Thursday, March 02, 2006

Tujia Minority Chinese-style Pizza

I've said it before and I'm sure I'll say it again: Shanghai has great street food. My favorite remains Manapua, and the most common is probably grilled meats, but there's a lot to choose from; you could easily make a meal out of a little of this and a little of that. The street food will be sold from booths set up right on the sidewalk, or more normally from small booths along the side of the road. Here, there's a little alcove next to the entrance to the subway, with four or five stalls.

If you notice the people eating from the brown paper wrappers, it's interesting. Just a couple of months ago the snack was nowhere to be seen, but now the snack is everywhere. It's called Tujia Minority Chinese-style Pizza, and no the unwieldly name hasn't been shortened.

It's a big trend, and the places that sell it can have weirdly desperate lines form up. These things are made quickly and sold just as quickly. Even though the shacks are so small, these are often assembly line operations. I've heard the places that sell them can stand to make huge profits - the cost is maybe 25 cents, but they cost about 10 cents to make. Whereas, I've heard the profit margin on a Babi Manapua is only 1 cent.

So what do they taste like? They certainly aren't pizzas, although with the thin, oily bread and the greasy, spicy meat, they do have a sausage-pizza-like vibe to them. There's also a strong herbal taste, however. I asked some locals what they thought, they told me they smell very good, but are really nothing special - the main complaint being that they're far too greasy. If you look at the slicked-up wrapping paper it's difficult to disagree, but I'd like to add that they're also far too salty. Still, on occasion they make for an excellent snack.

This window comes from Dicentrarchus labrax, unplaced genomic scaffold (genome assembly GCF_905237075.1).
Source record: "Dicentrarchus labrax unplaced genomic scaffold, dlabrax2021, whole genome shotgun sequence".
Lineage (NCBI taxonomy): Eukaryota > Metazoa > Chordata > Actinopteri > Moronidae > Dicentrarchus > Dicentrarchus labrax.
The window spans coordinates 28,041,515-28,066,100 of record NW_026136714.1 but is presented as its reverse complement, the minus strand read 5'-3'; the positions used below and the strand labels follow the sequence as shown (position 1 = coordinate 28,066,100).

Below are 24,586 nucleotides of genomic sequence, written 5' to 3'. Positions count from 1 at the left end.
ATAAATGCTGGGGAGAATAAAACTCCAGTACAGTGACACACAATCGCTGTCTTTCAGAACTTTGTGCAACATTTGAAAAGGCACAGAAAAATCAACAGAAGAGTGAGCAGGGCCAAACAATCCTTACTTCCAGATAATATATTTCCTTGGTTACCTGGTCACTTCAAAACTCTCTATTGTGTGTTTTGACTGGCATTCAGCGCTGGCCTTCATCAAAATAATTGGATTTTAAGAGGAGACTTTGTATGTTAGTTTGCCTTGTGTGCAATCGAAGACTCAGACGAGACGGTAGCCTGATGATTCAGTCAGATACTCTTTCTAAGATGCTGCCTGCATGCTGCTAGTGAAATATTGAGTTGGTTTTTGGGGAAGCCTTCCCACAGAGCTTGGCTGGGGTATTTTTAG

Lawgal said...

where is that place? Can you provide the address. I'd love to try in may when i am in town.

Jeff Rutsch said...

The pictures were taken at the #1 exit to the Caobao Lu Subway Station, but these are all across town, and I can't imagine walking for more than 5 minutes without seeing a place selling the exact same thing. Definitely they are worth a try!

acidelic said...

Do you ever get sick eating food from a street vendor? We spent our honeymoon in China (wife is from China) and our tour guide strongly suggested we avoid eating food from street vendors and local restaurants. We were in Beijing at the time and I can honestly see not eating food from a guy cooking on the back of a bike, but are they really all that bad?

Jeff Rutsch said...

Interesting question. I got a reallyy bad case of Montezuma's Revenge about three or four weeks after I got here - even though at that point I was using bottled water even to brush my teeth, and only ate at really clean sort of places. However, since then, I haven't gotten sick once, and I eat plenty of street food, and go to all kinds of restaurants. I've also had friends visit for a few days, and they've never hesitated to eat anything, but never got sick.

I'd say that most restaurants and street foods are OK, as long as they look OK. Many street foods are cooked at high temperatures immediately before you recieve them, so there's less concern than, say, getting a salad or a hamburger at an American restaurant. I understand you'd want to err on the side of caution, though, nobody wants to spend their honeymoon sick.

On the other hand, I believe tour operators have kickbacks with the restaurants they steer you towards. And to be honest, going to China and not going to random restaurants, or eating the street foods, would really be missing out. It's one of the highlights of being here.

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